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on 30 August 2000
Michela has done an outstanding job of Mobutu's downfall. "On the Footsteps of Mr Kurtz" is written with grace, humour and a passion for the absurd detail of Zairean life. This is the book to read as a modern complement to "King Leopold's Ghost". One wishes Michela now got an assignment in Angola.
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on 22 August 2011
This is a truly brilliant book about Mobutu and his rule in what was then Zaire. Wrong gives a brilliant history of the country since its independence and shows how Mobutu conspired against the first president of the country and became leader. She goes on to give a vivid and detailed account of the corruption that Mobutu introduced into the country. The west is not spared. Wrong shows how the US financed Mobutu out of fear of communism sweeping across Africa (a fear Mobutu played upon with brilliance).

The real worth of this book is not just to tell us about Zaire and its horrific corruption, it is an insight into how an average African country worked since independence. Africa is gradually (too gradually) coming out of this "Big man" mentality.

Congratulations to Ms. Wrong on a brilliant book, really well written.
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on 22 January 2013
Michaela wrog is a wonderful writer and in this masterpiece she explores the long reign ( of Tyranny and corruption) of Mobutu former ultimate ruler of Zaire . The poor congo has had a lot inflictd on it this book details the theft of a countries assets by it's ruler. It shows the idiocy and compliance of western governments. It also shows the mistakes made by the IMF , will they make similar mistakes in the current economic climate. This is not a dry story it is littered with amusing stories some of which enthrall and others terrify. This is an essential book for any one trying to come to rems with Africa, corruption , and the mindset of tyrants.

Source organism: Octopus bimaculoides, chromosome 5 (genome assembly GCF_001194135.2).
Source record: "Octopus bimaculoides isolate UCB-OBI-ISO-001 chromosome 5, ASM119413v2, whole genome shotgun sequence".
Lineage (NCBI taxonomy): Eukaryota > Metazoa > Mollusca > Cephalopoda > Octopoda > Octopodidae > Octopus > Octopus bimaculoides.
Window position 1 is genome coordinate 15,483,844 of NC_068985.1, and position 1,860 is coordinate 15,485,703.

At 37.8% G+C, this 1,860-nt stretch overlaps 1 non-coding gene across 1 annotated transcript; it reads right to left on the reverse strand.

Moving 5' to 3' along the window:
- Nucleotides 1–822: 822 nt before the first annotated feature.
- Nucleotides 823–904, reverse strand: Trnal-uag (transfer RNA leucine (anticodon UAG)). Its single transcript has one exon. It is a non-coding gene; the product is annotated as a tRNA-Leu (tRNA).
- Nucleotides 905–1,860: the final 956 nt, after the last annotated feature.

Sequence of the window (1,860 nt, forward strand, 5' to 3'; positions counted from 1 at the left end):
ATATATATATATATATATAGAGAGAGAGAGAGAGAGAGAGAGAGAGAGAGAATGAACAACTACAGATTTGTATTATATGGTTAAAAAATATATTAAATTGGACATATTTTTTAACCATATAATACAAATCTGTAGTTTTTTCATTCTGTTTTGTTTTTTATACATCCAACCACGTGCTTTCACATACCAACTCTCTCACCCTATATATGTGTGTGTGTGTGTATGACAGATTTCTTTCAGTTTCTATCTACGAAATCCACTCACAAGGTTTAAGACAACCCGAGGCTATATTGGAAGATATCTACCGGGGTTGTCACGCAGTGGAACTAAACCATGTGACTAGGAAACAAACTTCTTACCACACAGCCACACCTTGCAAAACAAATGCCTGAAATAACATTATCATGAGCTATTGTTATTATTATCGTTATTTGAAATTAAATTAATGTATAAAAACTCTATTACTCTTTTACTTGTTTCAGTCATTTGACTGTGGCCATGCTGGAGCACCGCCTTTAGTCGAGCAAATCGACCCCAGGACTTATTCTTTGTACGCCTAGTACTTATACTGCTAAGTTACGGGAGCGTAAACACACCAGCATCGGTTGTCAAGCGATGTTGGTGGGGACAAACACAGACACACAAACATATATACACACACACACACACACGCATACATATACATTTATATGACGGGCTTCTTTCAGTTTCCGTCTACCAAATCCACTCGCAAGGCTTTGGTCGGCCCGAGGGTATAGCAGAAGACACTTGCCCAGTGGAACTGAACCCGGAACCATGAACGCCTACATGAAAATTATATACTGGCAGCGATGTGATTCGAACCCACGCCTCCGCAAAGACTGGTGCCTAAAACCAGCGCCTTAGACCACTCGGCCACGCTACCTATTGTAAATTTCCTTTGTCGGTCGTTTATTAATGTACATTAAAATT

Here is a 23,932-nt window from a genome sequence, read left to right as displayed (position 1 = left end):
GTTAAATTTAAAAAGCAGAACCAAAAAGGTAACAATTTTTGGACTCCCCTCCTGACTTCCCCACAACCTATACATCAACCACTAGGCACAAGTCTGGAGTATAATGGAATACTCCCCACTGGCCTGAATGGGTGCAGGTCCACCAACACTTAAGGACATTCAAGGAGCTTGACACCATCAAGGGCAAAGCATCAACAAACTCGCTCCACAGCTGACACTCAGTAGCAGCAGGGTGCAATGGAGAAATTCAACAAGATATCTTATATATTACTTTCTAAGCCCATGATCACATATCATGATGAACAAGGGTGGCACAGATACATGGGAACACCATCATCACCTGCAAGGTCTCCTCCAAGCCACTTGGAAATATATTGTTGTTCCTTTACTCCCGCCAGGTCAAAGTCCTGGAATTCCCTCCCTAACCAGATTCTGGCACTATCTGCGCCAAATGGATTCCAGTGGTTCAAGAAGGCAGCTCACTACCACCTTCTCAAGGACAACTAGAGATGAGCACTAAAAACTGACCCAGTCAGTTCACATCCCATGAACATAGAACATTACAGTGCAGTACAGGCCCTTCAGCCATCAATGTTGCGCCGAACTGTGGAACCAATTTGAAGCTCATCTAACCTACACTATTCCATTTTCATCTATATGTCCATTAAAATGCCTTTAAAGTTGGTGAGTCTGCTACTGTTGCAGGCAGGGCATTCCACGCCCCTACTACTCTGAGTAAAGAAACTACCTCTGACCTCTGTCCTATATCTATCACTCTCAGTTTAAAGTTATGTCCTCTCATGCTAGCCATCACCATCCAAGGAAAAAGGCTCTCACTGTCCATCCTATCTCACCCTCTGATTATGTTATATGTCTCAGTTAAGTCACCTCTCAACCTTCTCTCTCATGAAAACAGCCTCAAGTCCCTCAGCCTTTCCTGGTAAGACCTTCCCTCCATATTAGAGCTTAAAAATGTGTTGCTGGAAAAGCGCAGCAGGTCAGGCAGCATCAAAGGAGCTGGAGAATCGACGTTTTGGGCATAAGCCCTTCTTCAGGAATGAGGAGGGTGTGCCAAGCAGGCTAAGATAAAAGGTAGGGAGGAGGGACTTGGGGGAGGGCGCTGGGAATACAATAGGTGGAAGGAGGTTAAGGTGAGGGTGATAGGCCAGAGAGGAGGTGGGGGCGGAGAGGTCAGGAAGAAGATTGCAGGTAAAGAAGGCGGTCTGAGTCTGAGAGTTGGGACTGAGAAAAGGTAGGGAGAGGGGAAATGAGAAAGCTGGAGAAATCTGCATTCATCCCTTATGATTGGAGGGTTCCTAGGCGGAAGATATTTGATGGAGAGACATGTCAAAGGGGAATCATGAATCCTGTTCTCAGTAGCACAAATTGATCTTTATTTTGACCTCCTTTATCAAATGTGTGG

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on 16 December 2012
Mobutu Sese Seko Ngbendu Kuku Wa Za Banga, Zaire's strongman for thirty years was a larger-than-life autocrat. His name, which means 'the all-powerful warrior who, because of his endurance and inflexible will to win, will go from conquest to conquest leaving fire in his wake', struck fear into the hearts of his enemies. He was charismatic leader, student of Machiavelli, wily politician and kleptocrat per excellence. I have always been fascinated by this dictator who hosted the famous 1974 'Rumble in the Jungle' between Muhammed Ali and George Foreman. I bought 'In the Footsteps of Mr. Kurtz' as an introduction to Mobutu. Who was he? How did he rise to power? And how did he maintain power for so long? Thankfully, Michela Wrong did not disappoint in answering these questions.

Wrong's account of the times of 'The Leopard' (as Mobutu liked to be addressed) is thoroughly enjoyable. She provides a detailed narrative - based on interviews with Mobutu's allies. The plot of the book is straight forward. She argues that while Mobutu robbed his country blind, it would be amiss to blame only Mobutu for the state of Zaire. Other important dramatis personae in Zaire's saga are Belgium, the United States, France and the venal Zairean elite.

1. BELGIUM. 'A none-too-impressive European nation' (pg. 196) with pretensions to empire, seeking to maintain a toe-hold of influence in a former colony. Before Mobutu, Belgium had pillaged and raped the Congo. Belgium's embrace of Congo had started with the ambitions of Leopold II. This corrupt, contemptible brute had instituted near industrial scale torture and brutality in his bid to extract the country's resources. He so thoroughly mistreated native Congolese in his quest for lucre that - even by the standards of the 1900s - he was forced to cede control of Congo to the Belgian State. Belgium then continued where Leopold II had left off. They refused to develop a cadre of administrators that could run the country. At independence, therefore, Congo, a country the size of Western Europe, had only 17 university graduates. According to Ms. Wrong, we cannot understand Mobutu without understanding Congo's deplorable colonial heritage. Belgium had prepared the stage well before Mobutu made his entrance.